I've never liked sonnets. They seem to me to be the topiary of poetry, living things twisted into an unnatural shape to display the cleverness and power of the person wielding the shears.
Given this prejudice of mine, I take the view that Shakespeare's sonnets are more in the nature of a puzzle than a party piece. I find myself looking for the coded message he's embedded in the poetry icing.
Sonnet 116 (even the naming convention turns this from "a poem Shakespeare wrote but didn't title" to the literary equivalent of scripture) is probably one of the most quoted of Shakespeare's sonnets. People read it out at weddings and confidently assert that it declares the immutability of "True Love". Each time I hear it in that context, I want to say: "That's not the message of this poem. Don't take upon yourselves the burden of immutability. Embrace change." but you're not supposed to mutter Cassandra-like words at weddings. Getting into drunken fights with relatives at the reception is expected but sharing your experience of love is seen as poor form.
I am not the man my wife married thirty years ago. I'm very far from the eighteen-year-old boy that she first went out with. So if her love for me or my love for her hasn't changed, despite the decades we've spent together, what link does that love have to our daily lives?
When I asked myself why Shakespeare, who wrote plays so rich in ambiguity, would pump out such straightforward Hallmark sentiments about love, it occurred to me that I needed to look more closely at the text. When I did, my reading of the sonnet offered a view of love is that is closer to my own experience. Which may just mean that I found what I was looking for in the poem, regardless of what Shakespeare intended but that is often the nature of the reader's relationship with poetry.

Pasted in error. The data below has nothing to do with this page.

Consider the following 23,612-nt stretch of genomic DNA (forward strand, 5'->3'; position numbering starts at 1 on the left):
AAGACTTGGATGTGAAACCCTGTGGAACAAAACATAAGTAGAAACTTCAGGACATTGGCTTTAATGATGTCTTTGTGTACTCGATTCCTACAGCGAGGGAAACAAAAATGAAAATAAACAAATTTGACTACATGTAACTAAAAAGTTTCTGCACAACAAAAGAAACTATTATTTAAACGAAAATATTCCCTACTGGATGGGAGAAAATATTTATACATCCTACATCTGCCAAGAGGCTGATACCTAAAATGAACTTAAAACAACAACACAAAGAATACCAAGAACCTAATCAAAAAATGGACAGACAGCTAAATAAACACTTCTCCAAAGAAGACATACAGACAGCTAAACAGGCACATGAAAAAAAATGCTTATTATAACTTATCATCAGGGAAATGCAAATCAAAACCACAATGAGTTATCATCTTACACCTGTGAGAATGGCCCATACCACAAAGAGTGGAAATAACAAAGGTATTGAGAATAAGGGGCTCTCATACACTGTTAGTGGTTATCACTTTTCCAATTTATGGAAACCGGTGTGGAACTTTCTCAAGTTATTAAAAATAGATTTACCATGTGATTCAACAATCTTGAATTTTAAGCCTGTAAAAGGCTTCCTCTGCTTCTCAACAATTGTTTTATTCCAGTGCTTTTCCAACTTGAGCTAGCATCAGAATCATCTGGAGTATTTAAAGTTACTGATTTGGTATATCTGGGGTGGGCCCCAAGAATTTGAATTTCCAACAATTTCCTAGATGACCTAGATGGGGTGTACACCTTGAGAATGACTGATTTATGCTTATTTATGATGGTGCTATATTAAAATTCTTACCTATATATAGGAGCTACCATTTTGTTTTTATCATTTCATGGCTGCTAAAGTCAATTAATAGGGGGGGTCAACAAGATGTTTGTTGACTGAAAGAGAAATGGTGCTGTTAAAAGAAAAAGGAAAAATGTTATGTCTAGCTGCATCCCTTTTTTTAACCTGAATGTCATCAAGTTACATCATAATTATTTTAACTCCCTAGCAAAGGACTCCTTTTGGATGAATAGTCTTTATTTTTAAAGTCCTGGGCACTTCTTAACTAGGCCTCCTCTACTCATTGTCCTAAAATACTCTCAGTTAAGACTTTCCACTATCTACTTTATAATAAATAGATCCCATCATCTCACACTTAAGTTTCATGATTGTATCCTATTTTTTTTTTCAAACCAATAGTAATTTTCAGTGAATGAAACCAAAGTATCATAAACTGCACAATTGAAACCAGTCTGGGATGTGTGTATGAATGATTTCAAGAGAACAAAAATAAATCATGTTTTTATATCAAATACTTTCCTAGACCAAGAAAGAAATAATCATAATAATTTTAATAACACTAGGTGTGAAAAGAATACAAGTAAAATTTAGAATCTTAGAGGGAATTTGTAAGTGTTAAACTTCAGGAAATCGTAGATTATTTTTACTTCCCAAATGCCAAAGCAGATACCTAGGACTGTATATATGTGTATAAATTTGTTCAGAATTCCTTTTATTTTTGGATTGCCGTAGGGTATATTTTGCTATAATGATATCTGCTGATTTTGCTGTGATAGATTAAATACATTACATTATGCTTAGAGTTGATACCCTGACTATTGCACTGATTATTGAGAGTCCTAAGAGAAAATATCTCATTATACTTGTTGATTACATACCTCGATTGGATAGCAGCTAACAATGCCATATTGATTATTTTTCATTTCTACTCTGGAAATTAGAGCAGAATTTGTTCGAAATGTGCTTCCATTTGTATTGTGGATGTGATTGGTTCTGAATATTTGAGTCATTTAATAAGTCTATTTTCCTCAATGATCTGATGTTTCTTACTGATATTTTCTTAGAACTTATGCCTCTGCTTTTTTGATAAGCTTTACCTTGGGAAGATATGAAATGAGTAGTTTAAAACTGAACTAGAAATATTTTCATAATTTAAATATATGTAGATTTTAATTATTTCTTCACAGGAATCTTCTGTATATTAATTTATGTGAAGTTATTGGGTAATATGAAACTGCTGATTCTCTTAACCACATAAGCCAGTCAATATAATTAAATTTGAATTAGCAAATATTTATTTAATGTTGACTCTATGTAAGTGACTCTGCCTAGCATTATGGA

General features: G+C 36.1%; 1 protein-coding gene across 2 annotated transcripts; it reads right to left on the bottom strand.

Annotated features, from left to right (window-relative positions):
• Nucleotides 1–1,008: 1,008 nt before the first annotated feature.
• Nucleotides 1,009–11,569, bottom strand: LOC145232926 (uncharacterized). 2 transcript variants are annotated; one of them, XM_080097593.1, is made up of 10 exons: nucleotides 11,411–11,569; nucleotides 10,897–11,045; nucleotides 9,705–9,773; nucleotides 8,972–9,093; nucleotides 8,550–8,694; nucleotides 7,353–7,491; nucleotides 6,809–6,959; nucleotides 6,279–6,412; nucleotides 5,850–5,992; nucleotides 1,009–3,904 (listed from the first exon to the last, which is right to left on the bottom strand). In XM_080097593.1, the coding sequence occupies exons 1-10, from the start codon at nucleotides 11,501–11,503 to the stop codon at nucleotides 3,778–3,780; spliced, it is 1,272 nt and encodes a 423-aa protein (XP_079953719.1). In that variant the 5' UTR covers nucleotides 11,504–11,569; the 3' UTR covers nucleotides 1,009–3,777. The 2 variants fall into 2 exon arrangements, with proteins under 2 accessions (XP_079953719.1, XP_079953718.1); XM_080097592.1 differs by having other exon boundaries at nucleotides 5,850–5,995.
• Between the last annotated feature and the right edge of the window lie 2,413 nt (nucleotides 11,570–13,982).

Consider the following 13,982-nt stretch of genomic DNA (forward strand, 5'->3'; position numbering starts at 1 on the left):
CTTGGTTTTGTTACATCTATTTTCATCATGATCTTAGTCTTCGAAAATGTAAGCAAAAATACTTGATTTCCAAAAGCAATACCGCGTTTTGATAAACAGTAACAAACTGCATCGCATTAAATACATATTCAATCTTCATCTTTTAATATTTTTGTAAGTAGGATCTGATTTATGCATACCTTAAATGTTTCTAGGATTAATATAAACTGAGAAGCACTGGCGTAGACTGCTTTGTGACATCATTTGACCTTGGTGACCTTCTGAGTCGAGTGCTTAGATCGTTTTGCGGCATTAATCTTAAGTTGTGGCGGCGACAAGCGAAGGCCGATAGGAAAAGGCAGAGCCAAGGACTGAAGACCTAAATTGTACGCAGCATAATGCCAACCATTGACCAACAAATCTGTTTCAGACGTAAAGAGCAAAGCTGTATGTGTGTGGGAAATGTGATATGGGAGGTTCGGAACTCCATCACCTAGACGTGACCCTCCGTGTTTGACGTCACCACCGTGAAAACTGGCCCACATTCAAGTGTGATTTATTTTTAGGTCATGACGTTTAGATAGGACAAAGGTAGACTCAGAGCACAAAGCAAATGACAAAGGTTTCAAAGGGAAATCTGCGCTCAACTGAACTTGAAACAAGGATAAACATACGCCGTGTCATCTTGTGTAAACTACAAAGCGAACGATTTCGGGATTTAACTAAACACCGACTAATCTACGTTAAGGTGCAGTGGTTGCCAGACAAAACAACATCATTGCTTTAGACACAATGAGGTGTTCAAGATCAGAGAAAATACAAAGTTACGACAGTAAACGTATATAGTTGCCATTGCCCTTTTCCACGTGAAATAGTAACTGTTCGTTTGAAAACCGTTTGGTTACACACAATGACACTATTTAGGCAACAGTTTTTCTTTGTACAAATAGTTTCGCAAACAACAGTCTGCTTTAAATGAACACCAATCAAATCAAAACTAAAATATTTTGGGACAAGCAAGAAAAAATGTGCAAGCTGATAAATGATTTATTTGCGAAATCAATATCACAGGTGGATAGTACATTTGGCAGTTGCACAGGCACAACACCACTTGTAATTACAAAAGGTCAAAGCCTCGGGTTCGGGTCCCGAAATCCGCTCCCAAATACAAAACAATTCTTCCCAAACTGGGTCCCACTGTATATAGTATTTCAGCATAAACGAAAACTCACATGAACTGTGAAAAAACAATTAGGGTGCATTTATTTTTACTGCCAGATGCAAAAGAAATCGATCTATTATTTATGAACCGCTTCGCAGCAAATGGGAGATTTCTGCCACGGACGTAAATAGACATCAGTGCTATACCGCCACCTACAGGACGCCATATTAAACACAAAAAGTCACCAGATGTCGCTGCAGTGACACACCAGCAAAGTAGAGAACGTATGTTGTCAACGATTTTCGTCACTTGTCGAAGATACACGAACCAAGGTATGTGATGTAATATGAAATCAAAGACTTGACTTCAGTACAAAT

The poem starts not with the union of two hearts that beat as one but with "the marriage of true minds".What are "true minds" if not minds that think and see clearly? What does a marriage of true minds mean but a commitment to share the clarity and truth of your vision and thought?
In which case, to borrow from a different poet, "what's love got to do with it?"
It seems to me that Shakespeare presents love as a constancy of intent. It is a pole star to navigate by. It does not change its intent because circumstances change. It does not flinch when marital storms cause conflict. It is not surprised or subverted by the unavoidable assaults of age and it is not extinguished by death.
This is a love I can relate to. One that guides my choices and defines my options. One that gives my life shape and purpose. It is a standard I can aspire to even when my actions fall short of my aspirations. It is a way in which"true minds", who recognise the changes in themselves and each other, can navigate around or push through the impediments that change and chaos place in the way of a "marriage" of intent, a union of will.
If this be error, then so be it. It's an error I'm willing to base my life on.